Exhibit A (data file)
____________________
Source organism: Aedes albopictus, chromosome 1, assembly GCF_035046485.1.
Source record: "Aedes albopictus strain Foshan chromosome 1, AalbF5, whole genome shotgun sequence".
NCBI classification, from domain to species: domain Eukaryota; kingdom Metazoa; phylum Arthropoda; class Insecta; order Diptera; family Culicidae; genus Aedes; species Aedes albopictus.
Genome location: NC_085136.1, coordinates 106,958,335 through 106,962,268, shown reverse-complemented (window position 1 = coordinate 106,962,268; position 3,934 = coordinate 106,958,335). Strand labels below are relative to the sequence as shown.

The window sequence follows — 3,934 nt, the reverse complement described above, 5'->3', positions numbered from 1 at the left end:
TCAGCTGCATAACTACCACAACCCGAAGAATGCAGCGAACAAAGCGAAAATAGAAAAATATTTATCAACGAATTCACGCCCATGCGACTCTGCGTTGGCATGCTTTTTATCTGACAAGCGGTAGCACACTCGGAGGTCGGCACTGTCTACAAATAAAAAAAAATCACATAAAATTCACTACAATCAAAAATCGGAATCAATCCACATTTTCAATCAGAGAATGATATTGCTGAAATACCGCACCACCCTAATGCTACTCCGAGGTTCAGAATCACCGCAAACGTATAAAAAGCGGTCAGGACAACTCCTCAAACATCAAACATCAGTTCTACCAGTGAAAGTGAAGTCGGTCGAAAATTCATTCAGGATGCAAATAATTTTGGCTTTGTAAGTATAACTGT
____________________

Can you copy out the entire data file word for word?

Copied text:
Source organism: Aedes albopictus, chromosome 1, assembly GCF_035046485.1.
Source record: "Aedes albopictus strain Foshan chromosome 1, AalbF5, whole genome shotgun sequence".
NCBI classification, from domain to species: domain Eukaryota; kingdom Metazoa; phylum Arthropoda; class Insecta; order Diptera; family Culicidae; genus Aedes; species Aedes albopictus.
Genome location: NC_085136.1, coordinates 106,958,335 through 106,962,268, shown reverse-complemented (window position 1 = coordinate 106,962,268; position 3,934 = coordinate 106,958,335). Strand labels below are relative to the sequence as shown.

The window sequence follows — 3,934 nt, the reverse complement described above, 5'->3', positions numbered from 1 at the left end:
TCAGCTGCATAACTACCACAACCCGAAGAATGCAGCGAACAAAGCGAAAATAGAAAAATATTTATCAACGAATTCACGCCCATGCGACTCTGCGTTGGCATGCTTTTTATCTGACAAGCGGTAGCACACTCGGAGGTCGGCACTGTCTACAAATAAAAAAAAATCACATAAAATTCACTACAATCAAAAATCGGAATCAATCCACATTTTCAATCAGAGAATGATATTGCTGAAATACCGCACCACCCTAATGCTACTCCGAGGTTCAGAATCACCGCAAACGTATAAAAAGCGGTCAGGACAACTCCTCAAACATCAAACATCAGTTCTACCAGTGAAAGTGAAGTCGGTCGAAAATTCATTCAGGATGCAAATAATTTTGGCTTTGTAAGTATAACTGT